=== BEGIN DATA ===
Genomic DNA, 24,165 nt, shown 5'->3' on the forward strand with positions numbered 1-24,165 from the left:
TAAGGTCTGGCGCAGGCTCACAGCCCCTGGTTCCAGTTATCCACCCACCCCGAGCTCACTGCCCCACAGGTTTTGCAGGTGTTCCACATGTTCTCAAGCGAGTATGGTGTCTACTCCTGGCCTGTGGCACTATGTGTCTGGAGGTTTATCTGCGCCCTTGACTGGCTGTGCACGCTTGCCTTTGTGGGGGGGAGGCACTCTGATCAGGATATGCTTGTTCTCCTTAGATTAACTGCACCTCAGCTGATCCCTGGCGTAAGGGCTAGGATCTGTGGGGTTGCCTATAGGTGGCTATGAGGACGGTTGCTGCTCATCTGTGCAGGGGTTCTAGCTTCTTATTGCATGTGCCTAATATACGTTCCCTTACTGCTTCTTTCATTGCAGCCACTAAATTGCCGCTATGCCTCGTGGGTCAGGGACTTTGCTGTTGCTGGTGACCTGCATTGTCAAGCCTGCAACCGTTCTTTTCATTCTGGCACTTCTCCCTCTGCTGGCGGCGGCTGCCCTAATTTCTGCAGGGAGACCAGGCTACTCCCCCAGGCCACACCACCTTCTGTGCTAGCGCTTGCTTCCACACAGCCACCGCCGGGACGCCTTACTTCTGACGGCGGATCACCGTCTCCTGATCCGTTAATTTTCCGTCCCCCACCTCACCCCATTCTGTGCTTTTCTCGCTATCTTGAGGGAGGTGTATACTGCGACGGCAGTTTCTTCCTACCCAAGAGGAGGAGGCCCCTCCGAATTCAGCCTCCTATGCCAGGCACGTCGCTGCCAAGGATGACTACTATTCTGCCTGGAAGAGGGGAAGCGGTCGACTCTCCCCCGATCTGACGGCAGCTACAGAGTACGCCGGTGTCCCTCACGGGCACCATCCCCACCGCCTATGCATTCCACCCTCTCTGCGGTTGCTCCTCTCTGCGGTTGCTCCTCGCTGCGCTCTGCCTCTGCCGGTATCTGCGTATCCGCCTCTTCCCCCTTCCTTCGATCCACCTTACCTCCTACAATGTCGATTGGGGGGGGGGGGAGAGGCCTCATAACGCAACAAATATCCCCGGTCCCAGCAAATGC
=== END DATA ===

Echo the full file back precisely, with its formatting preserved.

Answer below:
Genomic DNA, 24,165 nt, shown 5'->3' on the forward strand with positions numbered 1-24,165 from the left:
TAAGGTCTGGCGCAGGCTCACAGCCCCTGGTTCCAGTTATCCACCCACCCCGAGCTCACTGCCCCACAGGTTTTGCAGGTGTTCCACATGTTCTCAAGCGAGTATGGTGTCTACTCCTGGCCTGTGGCACTATGTGTCTGGAGGTTTATCTGCGCCCTTGACTGGCTGTGCACGCTTGCCTTTGTGGGGGGGAGGCACTCTGATCAGGATATGCTTGTTCTCCTTAGATTAACTGCACCTCAGCTGATCCCTGGCGTAAGGGCTAGGATCTGTGGGGTTGCCTATAGGTGGCTATGAGGACGGTTGCTGCTCATCTGTGCAGGGGTTCTAGCTTCTTATTGCATGTGCCTAATATACGTTCCCTTACTGCTTCTTTCATTGCAGCCACTAAATTGCCGCTATGCCTCGTGGGTCAGGGACTTTGCTGTTGCTGGTGACCTGCATTGTCAAGCCTGCAACCGTTCTTTTCATTCTGGCACTTCTCCCTCTGCTGGCGGCGGCTGCCCTAATTTCTGCAGGGAGACCAGGCTACTCCCCCAGGCCACACCACCTTCTGTGCTAGCGCTTGCTTCCACACAGCCACCGCCGGGACGCCTTACTTCTGACGGCGGATCACCGTCTCCTGATCCGTTAATTTTCCGTCCCCCACCTCACCCCATTCTGTGCTTTTCTCGCTATCTTGAGGGAGGTGTATACTGCGACGGCAGTTTCTTCCTACCCAAGAGGAGGAGGCCCCTCCGAATTCAGCCTCCTATGCCAGGCACGTCGCTGCCAAGGATGACTACTATTCTGCCTGGAAGAGGGGAAGCGGTCGACTCTCCCCCGATCTGACGGCAGCTACAGAGTACGCCGGTGTCCCTCACGGGCACCATCCCCACCGCCTATGCATTCCACCCTCTCTGCGGTTGCTCCTCTCTGCGGTTGCTCCTCGCTGCGCTCTGCCTCTGCCGGTATCTGCGTATCCGCCTCTTCCCCCTTCCTTCGATCCACCTTACCTCCTACAATGTCGATTGGGGGGGGGGGGAGAGGCCTCATAACGCAACAAATATCCCCGGTCCCAGCAAATGC